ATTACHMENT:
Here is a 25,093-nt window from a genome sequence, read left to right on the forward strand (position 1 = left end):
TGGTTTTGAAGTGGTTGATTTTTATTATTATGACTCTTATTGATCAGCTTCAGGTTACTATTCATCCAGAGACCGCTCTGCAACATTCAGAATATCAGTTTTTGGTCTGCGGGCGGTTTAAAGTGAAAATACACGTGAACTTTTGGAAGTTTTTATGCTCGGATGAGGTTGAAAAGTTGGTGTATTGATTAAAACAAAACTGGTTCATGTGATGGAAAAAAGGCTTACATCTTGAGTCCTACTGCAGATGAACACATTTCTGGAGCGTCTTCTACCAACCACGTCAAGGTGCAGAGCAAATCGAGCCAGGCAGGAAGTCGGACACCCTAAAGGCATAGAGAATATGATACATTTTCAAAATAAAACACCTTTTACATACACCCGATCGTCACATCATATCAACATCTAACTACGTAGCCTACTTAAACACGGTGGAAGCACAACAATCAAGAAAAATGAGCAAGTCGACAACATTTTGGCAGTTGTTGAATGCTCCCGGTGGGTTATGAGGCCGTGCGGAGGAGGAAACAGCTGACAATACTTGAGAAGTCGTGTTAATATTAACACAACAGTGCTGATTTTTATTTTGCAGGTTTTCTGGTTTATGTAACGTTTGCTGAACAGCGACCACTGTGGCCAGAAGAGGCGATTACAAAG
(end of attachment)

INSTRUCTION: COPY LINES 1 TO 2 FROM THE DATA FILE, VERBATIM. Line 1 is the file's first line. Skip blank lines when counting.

Here is a 25,093-nt window from a genome sequence, read left to right on the forward strand (position 1 = left end):
TGGTTTTGAAGTGGTTGATTTTTATTATTATGACTCTTATTGATCAGCTTCAGGTTACTATTCATCCAGAGACCGCTCTGCAACATTCAGAATATCAGTTTTTGGTCTGCGGGCGGTTTAAAGTGAAAATACACGTGAACTTTTGGAAGTTTTTATGCTCGGATGAGGTTGAAAAGTTGGTGTATTGATTAAAACAAAACTGGTTCATGTGATGGAAAAAAGGCTTACATCTTGAGTCCTACTGCAGATGAACACATTTCTGGAGCGTCTTCTACCAACCACGTCAAGGTGCAGAGCAAATCGAGCCAGGCAGGAAGTCGGACACCCTAAAGGCATAGAGAATATGATACATTTTCAAAATAAAACACCTTTTACATACACCCGATCGTCACATCATATCAACATCTAACTACGTAGCCTACTTAAACACGGTGGAAGCACAACAATCAAGAAAAATGAGCAAGTCGACAACATTTTGGCAGTTGTTGAATGCTCCCGGTGGGTTATGAGGCCGTGCGGAGGAGGAAACAGCTGACAATACTTGAGAAGTCGTGTTAATATTAACACAACAGTGCTGATTTTTATTTTGCAGGTTTTCTGGTTTATGTAACGTTTGCTGAACAGCGACCACTGTGGCCAGAAGAGGCGATTACAAAG